We Speak To Labour MP Stella Creasy About Page 3: 'It's Never Been About Boobs'
The Debrief: We spoke to the supporter of NoMorePage3 about the impact of having a half-naked woman on the third page of the UK's most-read paper every day...
Last night, The Sun played one of those ‘ner ner ner ner ner’ jokes/publicity stunts they like to do and put a half-naked woman back on Page 3 just one day after its sister paper, The Times, heavily implied it had gone.
While we shan’t bother ourselves with trying to get into the psyche of The Sun to try and make sense of this decision, which right now seems about as mature as the 'down below - whoops, too slow!' sort of playground humour, we’d hazard a guess that it was a good pop at the NoMorePage3 activists who’ve appealed for David Dinsmore, editor of the paper to remove the unbeared boobs from what is meant to be a newspaper.
NoMorePage3 has the support of 140 MPs, and one of them is Stella Creasy, the MP for Walthamstow and Shadow Minister for Crime Prevention. We spoke to her about what Page 3 means to the world, why the most-read paper in the UK needs to modernise and why this debate has never even been about boobs.
What do you think’s going on with The Sun right now?
It’s not really explicable, it’s like a drunken lecherous bloke on a dance floor who just needs to take a long, hard look at themselves. No-one’s telling women what to do. What we’re saying is what are the consequences to all of this, what kind of messages are we sending to our young people about what we really value about them, what really matters about them.
Some might say that we get to see boobs in fashion magazines, that there's a freedom elsewhere. Why is this different?
Some people might say this argument is reduced to: ‘I can look at boobs if I want to.’ It’s never been about boobs, it’s always been about the fact we have such a narrow story about what the value of women is.
So what do you have to say to The Sun?
They need to get their act together, they really need to decide what kind of world they want to live in and what kind of world they promote. It’s not some Great British institution; even James Bond has evolved over the years. It seems like The Sun is struggling to make sense of the world. I say, come on in to the future. It’s a great place to live, where men and women are more equal. It’s more interesting as well.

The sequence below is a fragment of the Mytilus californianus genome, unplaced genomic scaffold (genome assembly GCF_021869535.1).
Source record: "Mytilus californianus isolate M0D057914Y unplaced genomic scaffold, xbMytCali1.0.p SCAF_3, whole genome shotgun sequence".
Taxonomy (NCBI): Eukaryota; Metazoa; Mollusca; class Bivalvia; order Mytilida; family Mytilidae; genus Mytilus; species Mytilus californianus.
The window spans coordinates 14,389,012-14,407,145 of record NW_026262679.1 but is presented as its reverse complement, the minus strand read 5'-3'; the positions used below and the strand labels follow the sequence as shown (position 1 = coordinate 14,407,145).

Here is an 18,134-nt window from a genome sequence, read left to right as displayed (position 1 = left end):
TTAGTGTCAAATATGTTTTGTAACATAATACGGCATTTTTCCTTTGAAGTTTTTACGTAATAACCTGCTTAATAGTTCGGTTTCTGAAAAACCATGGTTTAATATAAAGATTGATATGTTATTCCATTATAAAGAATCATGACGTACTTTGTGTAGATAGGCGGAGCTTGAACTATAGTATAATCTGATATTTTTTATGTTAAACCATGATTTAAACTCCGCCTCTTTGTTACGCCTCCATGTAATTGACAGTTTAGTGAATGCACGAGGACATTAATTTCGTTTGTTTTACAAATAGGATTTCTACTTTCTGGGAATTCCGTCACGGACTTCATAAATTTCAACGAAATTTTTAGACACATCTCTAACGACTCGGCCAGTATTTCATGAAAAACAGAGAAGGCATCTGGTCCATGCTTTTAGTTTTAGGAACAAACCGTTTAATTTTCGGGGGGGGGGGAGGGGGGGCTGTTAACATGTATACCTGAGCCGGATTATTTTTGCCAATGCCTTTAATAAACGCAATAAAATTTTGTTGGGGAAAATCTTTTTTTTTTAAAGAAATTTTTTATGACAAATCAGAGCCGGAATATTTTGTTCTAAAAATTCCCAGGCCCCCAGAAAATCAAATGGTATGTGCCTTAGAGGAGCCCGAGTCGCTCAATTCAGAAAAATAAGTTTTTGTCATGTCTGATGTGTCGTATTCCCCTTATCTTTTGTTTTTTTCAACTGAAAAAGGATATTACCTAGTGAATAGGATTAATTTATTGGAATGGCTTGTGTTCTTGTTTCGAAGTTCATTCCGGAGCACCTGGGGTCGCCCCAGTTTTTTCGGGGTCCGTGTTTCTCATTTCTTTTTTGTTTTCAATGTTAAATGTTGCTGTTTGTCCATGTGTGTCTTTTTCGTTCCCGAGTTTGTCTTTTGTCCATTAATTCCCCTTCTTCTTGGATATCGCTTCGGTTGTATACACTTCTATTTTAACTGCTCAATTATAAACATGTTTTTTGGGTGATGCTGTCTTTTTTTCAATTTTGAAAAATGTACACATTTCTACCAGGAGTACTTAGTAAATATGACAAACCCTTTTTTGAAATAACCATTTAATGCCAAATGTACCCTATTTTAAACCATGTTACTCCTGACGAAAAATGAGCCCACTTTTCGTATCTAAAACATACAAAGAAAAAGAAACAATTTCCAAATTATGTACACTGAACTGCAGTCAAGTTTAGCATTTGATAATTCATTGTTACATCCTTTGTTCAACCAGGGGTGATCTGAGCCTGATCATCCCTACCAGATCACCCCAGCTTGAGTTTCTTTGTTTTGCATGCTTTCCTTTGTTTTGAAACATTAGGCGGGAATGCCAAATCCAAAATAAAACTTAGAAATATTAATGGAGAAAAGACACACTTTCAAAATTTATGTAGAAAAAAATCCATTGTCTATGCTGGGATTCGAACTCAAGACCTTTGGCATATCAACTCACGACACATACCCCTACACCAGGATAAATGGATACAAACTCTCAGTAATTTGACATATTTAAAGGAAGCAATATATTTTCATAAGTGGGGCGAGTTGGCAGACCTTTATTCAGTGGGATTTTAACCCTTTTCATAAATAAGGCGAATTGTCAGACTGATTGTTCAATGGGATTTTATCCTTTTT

And what about those who say this is a small issue and we’ve got bigger things to focus on?
We are capable of multiple thinking. You think FGM is about genital mutilation. It’s actually about control, it’s about the designation of value, about women’s worth. If you can’t see the connection, then you don’t understand the scale of the problem. So you have to tackle the attitude as well as the act.
Some might say that glamour models will potentially lose their livelihoods with the demise of Page 3. How do you feel about that?
NoMorePage3 aren’t looking to ban topless modelling. ‘Have you seen the impact of it? Have you seen what it does, have you actually thought about and been accountable for the consequences of this way of looking at women?’ The Sun took the decision [to remove Page 3, temporarily perhaps] it wasn’t legislation.
We are starting a conversation about the kind of world we want to live in and that’s a world where everyone is freer, and freedom comes from not thinking 'people are worried about cup size rather than my contribution'.
The Sun historically backs the party that wins the election. Do you have any thoughts on that?
I would debate The Sun on the policy platform we put forward, but I will also not back down on saying ‘really? This is what you want to go to the wall for, this is what you want people to think about when it comes to your paper?’
As we head towards another election, we hear surveys and polls saying certain parties have a ‘woman problem’ – do you think this extends to papers, too?
We are 51% of the population. When you miss out on our contribution, when you’re not talking and engaging with us, you’re missing out on a BIG impact.
And what about the backlash you’ve had? Is there anything worth learning about it?
I’ve had two solid days of comments on Twitter calling me a ‘moose’ and a ‘munter’, saying I’m ‘fat-thighed’ and ‘flat-chester’ and a feminazi in sensible shows – as if I ever wear sensible shoes! You wonder in that kind of debate, do we really think tha’ts ok, do we really think that any time a woman expresses an opinion that’s the reaction she should get.
Our readers might feel a little hopeless right now. What would you advise to them?
Never give up hope. We are making progress, it’s just sometimes darkest before the dawn. So we should be supporting each other. The most heartbreaking thing I’ve seen in the past two days isn’t the abuse, it’s the teenage cmpaigners who are just devastated. And we need their energy, because they’re going to make the world a better place.
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